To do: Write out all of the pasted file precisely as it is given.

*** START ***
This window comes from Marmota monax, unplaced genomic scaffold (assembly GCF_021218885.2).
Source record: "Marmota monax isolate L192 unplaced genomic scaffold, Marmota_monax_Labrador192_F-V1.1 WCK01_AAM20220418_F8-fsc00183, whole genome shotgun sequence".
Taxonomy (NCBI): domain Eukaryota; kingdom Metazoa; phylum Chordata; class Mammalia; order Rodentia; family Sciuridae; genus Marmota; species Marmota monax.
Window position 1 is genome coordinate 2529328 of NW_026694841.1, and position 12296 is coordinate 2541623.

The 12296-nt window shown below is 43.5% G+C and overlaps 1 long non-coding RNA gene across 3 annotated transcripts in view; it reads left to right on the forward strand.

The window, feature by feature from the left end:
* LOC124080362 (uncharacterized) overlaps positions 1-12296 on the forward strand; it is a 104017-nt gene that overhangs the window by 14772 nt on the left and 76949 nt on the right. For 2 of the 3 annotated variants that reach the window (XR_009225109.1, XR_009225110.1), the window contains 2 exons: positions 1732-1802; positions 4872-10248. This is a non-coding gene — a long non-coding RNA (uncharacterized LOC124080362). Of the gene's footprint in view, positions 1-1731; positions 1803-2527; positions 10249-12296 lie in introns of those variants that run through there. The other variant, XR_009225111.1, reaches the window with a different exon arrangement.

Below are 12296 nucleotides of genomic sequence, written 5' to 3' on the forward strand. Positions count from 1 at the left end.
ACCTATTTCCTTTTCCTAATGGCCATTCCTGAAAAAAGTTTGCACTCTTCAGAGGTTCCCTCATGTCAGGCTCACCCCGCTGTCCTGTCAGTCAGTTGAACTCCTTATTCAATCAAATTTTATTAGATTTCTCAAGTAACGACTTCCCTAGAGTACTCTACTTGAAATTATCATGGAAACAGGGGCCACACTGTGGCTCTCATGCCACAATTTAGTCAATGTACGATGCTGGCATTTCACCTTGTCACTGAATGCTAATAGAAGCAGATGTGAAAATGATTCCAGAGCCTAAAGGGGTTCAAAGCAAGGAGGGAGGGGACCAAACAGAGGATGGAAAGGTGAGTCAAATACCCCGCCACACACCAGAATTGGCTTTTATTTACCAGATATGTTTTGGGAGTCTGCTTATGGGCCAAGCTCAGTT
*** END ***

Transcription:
This window comes from Marmota monax, unplaced genomic scaffold (assembly GCF_021218885.2).
Source record: "Marmota monax isolate L192 unplaced genomic scaffold, Marmota_monax_Labrador192_F-V1.1 WCK01_AAM20220418_F8-fsc00183, whole genome shotgun sequence".
Taxonomy (NCBI): domain Eukaryota; kingdom Metazoa; phylum Chordata; class Mammalia; order Rodentia; family Sciuridae; genus Marmota; species Marmota monax.
Window position 1 is genome coordinate 2529328 of NW_026694841.1, and position 12296 is coordinate 2541623.

The 12296-nt window shown below is 43.5% G+C and overlaps 1 long non-coding RNA gene across 3 annotated transcripts in view; it reads left to right on the forward strand.

The window, feature by feature from the left end:
* LOC124080362 (uncharacterized) overlaps positions 1-12296 on the forward strand; it is a 104017-nt gene that overhangs the window by 14772 nt on the left and 76949 nt on the right. For 2 of the 3 annotated variants that reach the window (XR_009225109.1, XR_009225110.1), the window contains 2 exons: positions 1732-1802; positions 4872-10248. This is a non-coding gene — a long non-coding RNA (uncharacterized LOC124080362). Of the gene's footprint in view, positions 1-1731; positions 1803-2527; positions 10249-12296 lie in introns of those variants that run through there. The other variant, XR_009225111.1, reaches the window with a different exon arrangement.

Below are 12296 nucleotides of genomic sequence, written 5' to 3' on the forward strand. Positions count from 1 at the left end.
ACCTATTTCCTTTTCCTAATGGCCATTCCTGAAAAAAGTTTGCACTCTTCAGAGGTTCCCTCATGTCAGGCTCACCCCGCTGTCCTGTCAGTCAGTTGAACTCCTTATTCAATCAAATTTTATTAGATTTCTCAAGTAACGACTTCCCTAGAGTACTCTACTTGAAATTATCATGGAAACAGGGGCCACACTGTGGCTCTCATGCCACAATTTAGTCAATGTACGATGCTGGCATTTCACCTTGTCACTGAATGCTAATAGAAGCAGATGTGAAAATGATTCCAGAGCCTAAAGGGGTTCAAAGCAAGGAGGGAGGGGACCAAACAGAGGATGGAAAGGTGAGTCAAATACCCCGCCACACACCAGAATTGGCTTTTATTTACCAGATATGTTTTGGGAGTCTGCTTATGGGCCAAGCTCAGTT